Let’s start with Texas. This place came alive through the descriptions and the people. They way they acted and spoke made me feel like I was in Texas. Or, at least, what I think Texas as being like. I think the author nailed the small town feel and I actually loved reading about the expansive farm lands and oil field. I didn’t quite understand all the oil field talk (too technical for me though the information never felt like it was dumped on me), but I think I got just enough to appreciate the hard work that’s done there.
Politin was a completely different creature. It’s clearly a stereotypical metropolis with lots of buildings and seemingly twice as many people. I really, really loved Stacey’s remarks about it. It felt like the author was poking fun at fictional settings, especially those in comic books. It was fun and really gave the comic book without pictures the right feel. It’s a rather unique world considering it’s the setting for a story within a story, and I think it was exceptionally well done.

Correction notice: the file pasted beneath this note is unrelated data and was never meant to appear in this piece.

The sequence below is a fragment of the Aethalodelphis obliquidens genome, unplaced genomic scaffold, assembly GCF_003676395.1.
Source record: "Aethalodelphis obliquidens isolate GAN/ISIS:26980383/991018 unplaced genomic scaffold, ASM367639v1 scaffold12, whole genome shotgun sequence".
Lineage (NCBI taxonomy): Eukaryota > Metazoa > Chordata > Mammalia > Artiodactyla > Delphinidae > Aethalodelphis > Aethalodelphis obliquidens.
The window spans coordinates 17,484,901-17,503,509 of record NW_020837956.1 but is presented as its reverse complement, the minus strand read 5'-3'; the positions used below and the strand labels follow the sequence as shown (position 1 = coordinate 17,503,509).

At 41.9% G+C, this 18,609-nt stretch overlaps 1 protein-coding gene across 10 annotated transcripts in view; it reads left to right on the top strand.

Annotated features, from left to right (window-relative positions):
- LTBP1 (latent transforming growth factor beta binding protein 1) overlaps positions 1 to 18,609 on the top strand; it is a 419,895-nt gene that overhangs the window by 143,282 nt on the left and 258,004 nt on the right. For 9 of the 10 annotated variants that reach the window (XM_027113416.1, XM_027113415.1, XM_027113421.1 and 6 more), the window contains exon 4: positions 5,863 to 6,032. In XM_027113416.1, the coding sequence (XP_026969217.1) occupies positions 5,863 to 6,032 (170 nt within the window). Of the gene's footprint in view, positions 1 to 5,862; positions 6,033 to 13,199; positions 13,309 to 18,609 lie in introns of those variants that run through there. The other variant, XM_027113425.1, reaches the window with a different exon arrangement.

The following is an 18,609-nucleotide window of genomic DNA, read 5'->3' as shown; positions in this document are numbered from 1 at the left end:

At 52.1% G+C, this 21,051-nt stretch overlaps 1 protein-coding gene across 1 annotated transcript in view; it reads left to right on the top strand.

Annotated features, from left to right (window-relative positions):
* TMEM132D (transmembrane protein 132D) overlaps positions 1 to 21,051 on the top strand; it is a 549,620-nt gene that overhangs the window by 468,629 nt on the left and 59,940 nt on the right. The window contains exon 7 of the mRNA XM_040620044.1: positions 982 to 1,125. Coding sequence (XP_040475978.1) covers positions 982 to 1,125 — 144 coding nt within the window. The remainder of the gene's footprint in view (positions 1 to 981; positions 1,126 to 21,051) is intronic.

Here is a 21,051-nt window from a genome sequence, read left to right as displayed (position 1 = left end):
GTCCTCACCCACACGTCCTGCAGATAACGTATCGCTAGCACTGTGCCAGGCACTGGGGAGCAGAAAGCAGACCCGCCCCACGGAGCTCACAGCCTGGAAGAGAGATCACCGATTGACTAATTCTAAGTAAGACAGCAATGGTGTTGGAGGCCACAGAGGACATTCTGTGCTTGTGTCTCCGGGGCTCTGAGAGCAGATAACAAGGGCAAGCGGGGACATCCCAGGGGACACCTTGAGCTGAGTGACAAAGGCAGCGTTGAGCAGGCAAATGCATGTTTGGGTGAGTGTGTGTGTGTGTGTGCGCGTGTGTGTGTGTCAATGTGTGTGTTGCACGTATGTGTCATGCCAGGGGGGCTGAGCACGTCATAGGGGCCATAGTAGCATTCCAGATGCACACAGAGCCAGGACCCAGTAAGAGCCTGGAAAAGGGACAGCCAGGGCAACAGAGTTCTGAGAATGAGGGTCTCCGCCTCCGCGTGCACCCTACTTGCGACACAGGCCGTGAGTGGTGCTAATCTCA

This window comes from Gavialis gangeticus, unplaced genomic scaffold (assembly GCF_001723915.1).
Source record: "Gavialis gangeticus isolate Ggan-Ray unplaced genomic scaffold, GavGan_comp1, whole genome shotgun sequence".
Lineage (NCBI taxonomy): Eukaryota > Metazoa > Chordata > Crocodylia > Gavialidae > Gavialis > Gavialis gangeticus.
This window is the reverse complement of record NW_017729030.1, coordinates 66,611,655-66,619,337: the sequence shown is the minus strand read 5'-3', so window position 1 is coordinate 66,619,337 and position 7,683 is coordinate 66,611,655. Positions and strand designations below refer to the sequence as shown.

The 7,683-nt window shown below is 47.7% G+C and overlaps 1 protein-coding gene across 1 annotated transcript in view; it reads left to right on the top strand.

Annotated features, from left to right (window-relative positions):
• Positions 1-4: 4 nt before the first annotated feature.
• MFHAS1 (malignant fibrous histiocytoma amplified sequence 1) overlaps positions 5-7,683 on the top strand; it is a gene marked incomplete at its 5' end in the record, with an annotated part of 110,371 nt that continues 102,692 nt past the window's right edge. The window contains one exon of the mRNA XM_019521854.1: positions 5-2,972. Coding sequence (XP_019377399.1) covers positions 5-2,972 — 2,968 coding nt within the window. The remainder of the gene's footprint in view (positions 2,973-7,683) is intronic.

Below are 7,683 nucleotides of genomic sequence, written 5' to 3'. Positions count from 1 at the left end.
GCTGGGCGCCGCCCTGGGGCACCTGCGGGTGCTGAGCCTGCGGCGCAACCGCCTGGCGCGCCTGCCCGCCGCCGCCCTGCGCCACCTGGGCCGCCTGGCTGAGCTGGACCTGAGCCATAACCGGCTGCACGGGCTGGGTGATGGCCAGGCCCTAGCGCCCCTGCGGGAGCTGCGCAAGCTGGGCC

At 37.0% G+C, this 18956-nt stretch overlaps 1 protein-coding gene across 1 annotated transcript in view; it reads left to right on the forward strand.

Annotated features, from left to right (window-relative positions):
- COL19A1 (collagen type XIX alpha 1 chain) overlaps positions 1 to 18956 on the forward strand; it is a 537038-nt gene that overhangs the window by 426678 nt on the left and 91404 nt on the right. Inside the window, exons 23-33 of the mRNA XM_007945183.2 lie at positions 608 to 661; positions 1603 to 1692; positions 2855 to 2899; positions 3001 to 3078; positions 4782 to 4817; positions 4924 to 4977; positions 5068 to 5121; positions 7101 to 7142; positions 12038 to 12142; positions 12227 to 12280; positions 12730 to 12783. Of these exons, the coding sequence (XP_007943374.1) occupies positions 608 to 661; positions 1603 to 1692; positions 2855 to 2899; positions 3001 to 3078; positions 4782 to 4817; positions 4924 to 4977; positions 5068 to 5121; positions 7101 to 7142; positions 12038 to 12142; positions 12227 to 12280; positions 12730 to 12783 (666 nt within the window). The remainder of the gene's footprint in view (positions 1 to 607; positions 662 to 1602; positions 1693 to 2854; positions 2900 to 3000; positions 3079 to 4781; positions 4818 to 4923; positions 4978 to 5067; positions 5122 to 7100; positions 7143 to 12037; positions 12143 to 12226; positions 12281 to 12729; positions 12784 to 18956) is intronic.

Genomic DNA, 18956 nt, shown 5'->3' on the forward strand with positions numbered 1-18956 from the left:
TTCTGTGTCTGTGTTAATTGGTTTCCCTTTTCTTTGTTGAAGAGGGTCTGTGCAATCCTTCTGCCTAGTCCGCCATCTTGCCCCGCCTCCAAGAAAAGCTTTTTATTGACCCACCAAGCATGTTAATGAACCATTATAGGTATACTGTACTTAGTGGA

The Plot: A Bit Split
I really enjoyed this book, but, at the same time, I struggle a little bit (just a little bit) with how the story was presented. It felt like it was split into two segments that happened to be linked. Without the first half, the second half couldn’t happen, but I don’t think it was sewed as neatly together as it could have been.